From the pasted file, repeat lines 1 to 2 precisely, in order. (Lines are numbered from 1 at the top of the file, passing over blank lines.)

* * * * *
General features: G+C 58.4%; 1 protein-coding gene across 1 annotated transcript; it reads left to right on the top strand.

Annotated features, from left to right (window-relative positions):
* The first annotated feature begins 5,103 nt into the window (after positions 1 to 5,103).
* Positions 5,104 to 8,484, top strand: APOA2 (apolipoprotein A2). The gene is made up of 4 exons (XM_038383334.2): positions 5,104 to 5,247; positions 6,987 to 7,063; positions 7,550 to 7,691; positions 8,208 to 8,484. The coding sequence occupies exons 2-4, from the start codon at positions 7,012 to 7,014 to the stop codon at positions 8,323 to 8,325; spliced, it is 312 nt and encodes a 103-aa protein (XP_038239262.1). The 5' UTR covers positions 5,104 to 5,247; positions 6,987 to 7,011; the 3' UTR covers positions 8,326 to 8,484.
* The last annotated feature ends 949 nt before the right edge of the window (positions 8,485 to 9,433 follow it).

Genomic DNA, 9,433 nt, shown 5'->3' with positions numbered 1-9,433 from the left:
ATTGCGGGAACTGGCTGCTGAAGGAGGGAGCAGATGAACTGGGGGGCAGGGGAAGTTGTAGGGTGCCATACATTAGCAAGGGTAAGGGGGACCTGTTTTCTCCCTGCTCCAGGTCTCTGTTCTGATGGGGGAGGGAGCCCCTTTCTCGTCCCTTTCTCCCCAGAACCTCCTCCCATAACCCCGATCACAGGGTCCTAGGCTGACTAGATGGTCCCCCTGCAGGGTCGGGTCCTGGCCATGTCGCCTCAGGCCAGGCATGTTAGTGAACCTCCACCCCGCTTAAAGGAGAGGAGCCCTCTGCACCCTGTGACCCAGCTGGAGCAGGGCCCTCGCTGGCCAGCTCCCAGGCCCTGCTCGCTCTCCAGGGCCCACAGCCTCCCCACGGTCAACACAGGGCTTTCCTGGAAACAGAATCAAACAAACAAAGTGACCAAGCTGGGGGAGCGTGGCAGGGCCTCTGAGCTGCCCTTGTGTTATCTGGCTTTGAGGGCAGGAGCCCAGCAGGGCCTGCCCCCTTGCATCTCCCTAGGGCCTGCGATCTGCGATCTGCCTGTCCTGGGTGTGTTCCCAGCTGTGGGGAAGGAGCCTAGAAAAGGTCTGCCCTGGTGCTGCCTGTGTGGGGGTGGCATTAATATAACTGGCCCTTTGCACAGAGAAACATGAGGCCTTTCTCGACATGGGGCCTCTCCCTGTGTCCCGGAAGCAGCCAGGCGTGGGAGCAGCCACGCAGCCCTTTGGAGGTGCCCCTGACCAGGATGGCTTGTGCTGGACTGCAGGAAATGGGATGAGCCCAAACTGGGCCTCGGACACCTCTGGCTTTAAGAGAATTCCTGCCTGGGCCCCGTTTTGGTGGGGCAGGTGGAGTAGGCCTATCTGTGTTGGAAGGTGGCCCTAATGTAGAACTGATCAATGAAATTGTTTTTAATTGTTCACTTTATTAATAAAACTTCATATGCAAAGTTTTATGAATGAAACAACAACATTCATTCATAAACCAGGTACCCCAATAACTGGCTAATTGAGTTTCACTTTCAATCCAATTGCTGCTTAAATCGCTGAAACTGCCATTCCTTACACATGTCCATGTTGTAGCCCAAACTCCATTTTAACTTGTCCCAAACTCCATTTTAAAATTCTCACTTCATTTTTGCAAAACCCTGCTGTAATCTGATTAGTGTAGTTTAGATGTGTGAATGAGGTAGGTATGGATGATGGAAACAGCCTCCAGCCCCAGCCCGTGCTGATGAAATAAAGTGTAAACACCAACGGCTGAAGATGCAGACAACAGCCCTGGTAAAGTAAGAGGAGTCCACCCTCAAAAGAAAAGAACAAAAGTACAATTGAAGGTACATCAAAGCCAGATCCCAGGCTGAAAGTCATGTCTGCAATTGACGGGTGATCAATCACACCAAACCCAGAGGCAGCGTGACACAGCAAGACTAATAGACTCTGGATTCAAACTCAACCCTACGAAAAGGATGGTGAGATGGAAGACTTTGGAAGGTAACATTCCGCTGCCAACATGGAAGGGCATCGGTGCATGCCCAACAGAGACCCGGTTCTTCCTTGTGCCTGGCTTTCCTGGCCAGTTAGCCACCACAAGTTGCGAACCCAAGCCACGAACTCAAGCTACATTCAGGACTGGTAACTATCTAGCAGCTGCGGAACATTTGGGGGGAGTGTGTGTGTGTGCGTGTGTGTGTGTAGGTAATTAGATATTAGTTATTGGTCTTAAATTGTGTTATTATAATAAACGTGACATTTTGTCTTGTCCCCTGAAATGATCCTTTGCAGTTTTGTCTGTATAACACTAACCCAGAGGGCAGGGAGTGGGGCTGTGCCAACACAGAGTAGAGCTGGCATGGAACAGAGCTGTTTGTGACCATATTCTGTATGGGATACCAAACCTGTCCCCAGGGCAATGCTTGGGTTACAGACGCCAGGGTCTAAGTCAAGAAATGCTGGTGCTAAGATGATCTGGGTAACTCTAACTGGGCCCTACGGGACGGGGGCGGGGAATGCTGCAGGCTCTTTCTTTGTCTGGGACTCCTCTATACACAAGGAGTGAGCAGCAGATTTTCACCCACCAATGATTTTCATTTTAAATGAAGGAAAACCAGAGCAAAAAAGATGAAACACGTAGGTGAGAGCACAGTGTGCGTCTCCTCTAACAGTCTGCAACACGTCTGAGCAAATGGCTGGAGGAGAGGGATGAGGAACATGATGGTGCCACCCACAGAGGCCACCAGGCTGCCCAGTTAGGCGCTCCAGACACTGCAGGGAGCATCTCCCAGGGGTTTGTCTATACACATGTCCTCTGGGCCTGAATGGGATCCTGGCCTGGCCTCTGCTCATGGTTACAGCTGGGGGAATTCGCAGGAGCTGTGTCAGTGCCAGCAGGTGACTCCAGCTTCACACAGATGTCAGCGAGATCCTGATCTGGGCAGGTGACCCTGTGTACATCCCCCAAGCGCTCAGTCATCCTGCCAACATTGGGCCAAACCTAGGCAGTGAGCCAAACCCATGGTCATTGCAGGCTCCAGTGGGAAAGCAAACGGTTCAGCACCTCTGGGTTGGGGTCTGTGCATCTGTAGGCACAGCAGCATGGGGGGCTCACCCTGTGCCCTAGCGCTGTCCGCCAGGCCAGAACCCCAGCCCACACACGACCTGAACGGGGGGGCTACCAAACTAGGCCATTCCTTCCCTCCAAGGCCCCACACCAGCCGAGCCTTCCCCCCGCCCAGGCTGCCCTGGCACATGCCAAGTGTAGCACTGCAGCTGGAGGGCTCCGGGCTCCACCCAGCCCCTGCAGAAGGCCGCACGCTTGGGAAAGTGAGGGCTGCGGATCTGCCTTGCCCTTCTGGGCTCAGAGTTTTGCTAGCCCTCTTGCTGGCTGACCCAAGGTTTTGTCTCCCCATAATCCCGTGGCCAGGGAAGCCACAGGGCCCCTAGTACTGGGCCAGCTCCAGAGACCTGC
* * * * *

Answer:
General features: G+C 58.4%; 1 protein-coding gene across 1 annotated transcript; it reads left to right on the top strand.

Annotated features, from left to right (window-relative positions):